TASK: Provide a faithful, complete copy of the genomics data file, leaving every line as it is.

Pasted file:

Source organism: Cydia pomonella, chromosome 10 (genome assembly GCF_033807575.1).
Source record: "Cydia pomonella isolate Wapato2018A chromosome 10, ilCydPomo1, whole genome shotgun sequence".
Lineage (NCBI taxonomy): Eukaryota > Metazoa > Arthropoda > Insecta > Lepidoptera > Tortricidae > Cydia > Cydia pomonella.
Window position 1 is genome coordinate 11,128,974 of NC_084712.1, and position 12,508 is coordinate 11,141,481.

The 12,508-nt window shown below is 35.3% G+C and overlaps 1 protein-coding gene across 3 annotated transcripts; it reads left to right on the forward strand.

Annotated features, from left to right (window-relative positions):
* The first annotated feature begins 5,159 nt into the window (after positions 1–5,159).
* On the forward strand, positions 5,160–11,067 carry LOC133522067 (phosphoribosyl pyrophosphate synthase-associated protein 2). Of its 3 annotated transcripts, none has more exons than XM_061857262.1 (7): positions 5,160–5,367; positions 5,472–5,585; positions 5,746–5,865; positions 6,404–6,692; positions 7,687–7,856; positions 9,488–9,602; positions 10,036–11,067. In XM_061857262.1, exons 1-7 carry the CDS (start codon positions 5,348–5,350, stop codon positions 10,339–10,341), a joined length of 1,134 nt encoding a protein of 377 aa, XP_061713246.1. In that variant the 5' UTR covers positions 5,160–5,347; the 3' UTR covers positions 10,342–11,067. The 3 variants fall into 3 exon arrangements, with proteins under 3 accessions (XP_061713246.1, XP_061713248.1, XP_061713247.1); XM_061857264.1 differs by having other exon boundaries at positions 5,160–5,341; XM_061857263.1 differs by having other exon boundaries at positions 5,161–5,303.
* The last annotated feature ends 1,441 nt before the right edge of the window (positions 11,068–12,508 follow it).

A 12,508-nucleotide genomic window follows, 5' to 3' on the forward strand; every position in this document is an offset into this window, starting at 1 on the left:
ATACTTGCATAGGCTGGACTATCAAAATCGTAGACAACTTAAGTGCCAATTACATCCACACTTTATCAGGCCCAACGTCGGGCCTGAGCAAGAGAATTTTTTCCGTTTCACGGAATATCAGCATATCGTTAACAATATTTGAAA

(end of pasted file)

Source organism: Cydia pomonella, chromosome 10 (genome assembly GCF_033807575.1).
Source record: "Cydia pomonella isolate Wapato2018A chromosome 10, ilCydPomo1, whole genome shotgun sequence".
Lineage (NCBI taxonomy): Eukaryota > Metazoa > Arthropoda > Insecta > Lepidoptera > Tortricidae > Cydia > Cydia pomonella.
Window position 1 is genome coordinate 11,128,974 of NC_084712.1, and position 12,508 is coordinate 11,141,481.

The 12,508-nt window shown below is 35.3% G+C and overlaps 1 protein-coding gene across 3 annotated transcripts; it reads left to right on the forward strand.

Annotated features, from left to right (window-relative positions):
* The first annotated feature begins 5,159 nt into the window (after positions 1–5,159).
* On the forward strand, positions 5,160–11,067 carry LOC133522067 (phosphoribosyl pyrophosphate synthase-associated protein 2). Of its 3 annotated transcripts, none has more exons than XM_061857262.1 (7): positions 5,160–5,367; positions 5,472–5,585; positions 5,746–5,865; positions 6,404–6,692; positions 7,687–7,856; positions 9,488–9,602; positions 10,036–11,067. In XM_061857262.1, exons 1-7 carry the CDS (start codon positions 5,348–5,350, stop codon positions 10,339–10,341), a joined length of 1,134 nt encoding a protein of 377 aa, XP_061713246.1. In that variant the 5' UTR covers positions 5,160–5,347; the 3' UTR covers positions 10,342–11,067. The 3 variants fall into 3 exon arrangements, with proteins under 3 accessions (XP_061713246.1, XP_061713248.1, XP_061713247.1); XM_061857264.1 differs by having other exon boundaries at positions 5,160–5,341; XM_061857263.1 differs by having other exon boundaries at positions 5,161–5,303.
* The last annotated feature ends 1,441 nt before the right edge of the window (positions 11,068–12,508 follow it).

A 12,508-nucleotide genomic window follows, 5' to 3' on the forward strand; every position in this document is an offset into this window, starting at 1 on the left:
ATACTTGCATAGGCTGGACTATCAAAATCGTAGACAACTTAAGTGCCAATTACATCCACACTTTATCAGGCCCAACGTCGGGCCTGAGCAAGAGAATTTTTTCCGTTTCACGGAATATCAGCATATCGTTAACAATATTTGAAA